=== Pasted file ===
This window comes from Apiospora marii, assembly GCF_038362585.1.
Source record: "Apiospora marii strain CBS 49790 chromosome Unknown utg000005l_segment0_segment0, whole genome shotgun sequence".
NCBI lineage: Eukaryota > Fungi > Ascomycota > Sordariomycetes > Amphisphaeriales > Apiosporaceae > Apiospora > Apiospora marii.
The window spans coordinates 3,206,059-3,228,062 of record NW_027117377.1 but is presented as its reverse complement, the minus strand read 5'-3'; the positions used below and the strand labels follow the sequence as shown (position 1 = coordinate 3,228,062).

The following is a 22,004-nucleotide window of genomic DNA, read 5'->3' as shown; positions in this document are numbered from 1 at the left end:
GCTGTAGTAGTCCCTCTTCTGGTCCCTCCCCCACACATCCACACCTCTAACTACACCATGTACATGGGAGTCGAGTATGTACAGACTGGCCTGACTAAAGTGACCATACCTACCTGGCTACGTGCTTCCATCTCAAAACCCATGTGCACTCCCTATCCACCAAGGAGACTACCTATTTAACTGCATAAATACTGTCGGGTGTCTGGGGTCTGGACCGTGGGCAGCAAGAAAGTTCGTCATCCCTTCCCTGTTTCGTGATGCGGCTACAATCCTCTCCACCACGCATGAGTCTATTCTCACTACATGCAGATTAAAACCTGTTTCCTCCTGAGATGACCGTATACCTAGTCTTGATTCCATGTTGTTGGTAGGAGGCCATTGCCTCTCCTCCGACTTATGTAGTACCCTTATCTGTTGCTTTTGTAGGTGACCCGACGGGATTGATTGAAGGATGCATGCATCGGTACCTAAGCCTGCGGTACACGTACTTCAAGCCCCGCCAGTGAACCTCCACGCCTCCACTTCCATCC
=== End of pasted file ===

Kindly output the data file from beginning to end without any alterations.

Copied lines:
This window comes from Apiospora marii, assembly GCF_038362585.1.
Source record: "Apiospora marii strain CBS 49790 chromosome Unknown utg000005l_segment0_segment0, whole genome shotgun sequence".
NCBI lineage: Eukaryota > Fungi > Ascomycota > Sordariomycetes > Amphisphaeriales > Apiosporaceae > Apiospora > Apiospora marii.
The window spans coordinates 3,206,059-3,228,062 of record NW_027117377.1 but is presented as its reverse complement, the minus strand read 5'-3'; the positions used below and the strand labels follow the sequence as shown (position 1 = coordinate 3,228,062).

The following is a 22,004-nucleotide window of genomic DNA, read 5'->3' as shown; positions in this document are numbered from 1 at the left end:
GCTGTAGTAGTCCCTCTTCTGGTCCCTCCCCCACACATCCACACCTCTAACTACACCATGTACATGGGAGTCGAGTATGTACAGACTGGCCTGACTAAAGTGACCATACCTACCTGGCTACGTGCTTCCATCTCAAAACCCATGTGCACTCCCTATCCACCAAGGAGACTACCTATTTAACTGCATAAATACTGTCGGGTGTCTGGGGTCTGGACCGTGGGCAGCAAGAAAGTTCGTCATCCCTTCCCTGTTTCGTGATGCGGCTACAATCCTCTCCACCACGCATGAGTCTATTCTCACTACATGCAGATTAAAACCTGTTTCCTCCTGAGATGACCGTATACCTAGTCTTGATTCCATGTTGTTGGTAGGAGGCCATTGCCTCTCCTCCGACTTATGTAGTACCCTTATCTGTTGCTTTTGTAGGTGACCCGACGGGATTGATTGAAGGATGCATGCATCGGTACCTAAGCCTGCGGTACACGTACTTCAAGCCCCGCCAGTGAACCTCCACGCCTCCACTTCCATCC